Cookies on this website

We use cookies to ensure that we give you the best experience on our website. If you click 'Accept all cookies' we'll assume that you are happy to receive all cookies and you won't see this message again. If you click 'Reject all non-essential cookies' only necessary cookies providing core functionality such as security, network management, and accessibility will be enabled. Click 'Find out more' for information on how to change your cookie settings.

Mariana Borsa

Sir Henry Wellcome Fellow

From Brazil to Oxford via Switzerland. Mariana's first steps as an immunologist started in Brazil while studying antimicrobial responses in shrimps and oysters during her BSc studies (2005-2010), for which she was awarded the University Medal. She then jumped into a completely new field, and dedicated her Master studies (2010-2012) to understand how the unfolded protein response in lymphocytes and monocytes is impacted by HIV infection and antiretroviral therapies. Close to completing her studies in the Federal University of Santa Catarina (UFSC), she got a permanent position as a lecturer in the same institution, where she taught Biology for 3 years.  

To pursue a career as a scientist, she gave up the life-long stability of her job, and moved to Switzerland, where she did her PhD in Immunology at ETH, under the supervision of Prof. Annette Oxenius. There Mariana was very successful to bring new insights into how asymmetric cell division, a very conserved mechanism to generate diversity, impacts T cell fate as a requirement for the establishment of memory. She was the first to describe that effector and terminally exhausted CD8+ T cells lose their ability to undergo asymmetric mitoses, showing that asymmetric cell division is a feature of cells that retain stemness. Beyond that, she developed a strategy to boost asymmetric cell division in CD8+ T cells by transient inhibition of mTOR, which proved to be highly efficient to benefit memory formation - a potential new translational strategy to improve immune responses, especially in the context of chronic infections, tumours and ageing. For her PhD work, she was awarded the prestigious ETH Silver Medal.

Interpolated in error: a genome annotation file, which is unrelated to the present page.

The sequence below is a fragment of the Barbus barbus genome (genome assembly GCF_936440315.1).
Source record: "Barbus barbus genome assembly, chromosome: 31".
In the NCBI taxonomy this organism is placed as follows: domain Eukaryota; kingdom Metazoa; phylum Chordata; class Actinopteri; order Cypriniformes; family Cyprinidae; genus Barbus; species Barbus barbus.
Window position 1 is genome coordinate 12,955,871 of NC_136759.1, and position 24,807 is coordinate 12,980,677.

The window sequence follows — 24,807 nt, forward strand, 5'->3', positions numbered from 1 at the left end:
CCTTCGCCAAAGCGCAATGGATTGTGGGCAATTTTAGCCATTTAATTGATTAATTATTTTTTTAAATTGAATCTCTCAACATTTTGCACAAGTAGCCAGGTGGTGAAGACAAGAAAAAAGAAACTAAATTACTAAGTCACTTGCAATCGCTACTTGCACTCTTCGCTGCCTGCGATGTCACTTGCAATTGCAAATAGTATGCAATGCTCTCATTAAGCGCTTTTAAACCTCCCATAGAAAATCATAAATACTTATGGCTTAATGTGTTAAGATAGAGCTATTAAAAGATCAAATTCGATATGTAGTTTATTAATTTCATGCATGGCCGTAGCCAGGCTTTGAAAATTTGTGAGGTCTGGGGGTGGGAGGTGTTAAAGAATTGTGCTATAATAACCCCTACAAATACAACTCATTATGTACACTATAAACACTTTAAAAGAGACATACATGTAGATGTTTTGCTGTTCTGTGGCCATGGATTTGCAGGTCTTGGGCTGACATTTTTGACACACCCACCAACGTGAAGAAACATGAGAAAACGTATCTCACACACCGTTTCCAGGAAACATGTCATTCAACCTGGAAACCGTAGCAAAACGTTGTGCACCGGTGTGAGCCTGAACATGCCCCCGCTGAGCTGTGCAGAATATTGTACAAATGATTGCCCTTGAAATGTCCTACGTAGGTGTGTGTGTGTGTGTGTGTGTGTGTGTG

Now in Oxford, Mariana joined the group of Prof. Katja Simon, and will use her previous expertise in the boundary between cell biology and immunology to further investigate how autophagy impacts the balance between stemness and differentiation in immunity and haematopoiesis. To develop this work, she was awarded fellowships from the Swiss National Science Foundation, Marie Skłodowska-Curie Actions and Wellcome Trust.

Key publications

More publications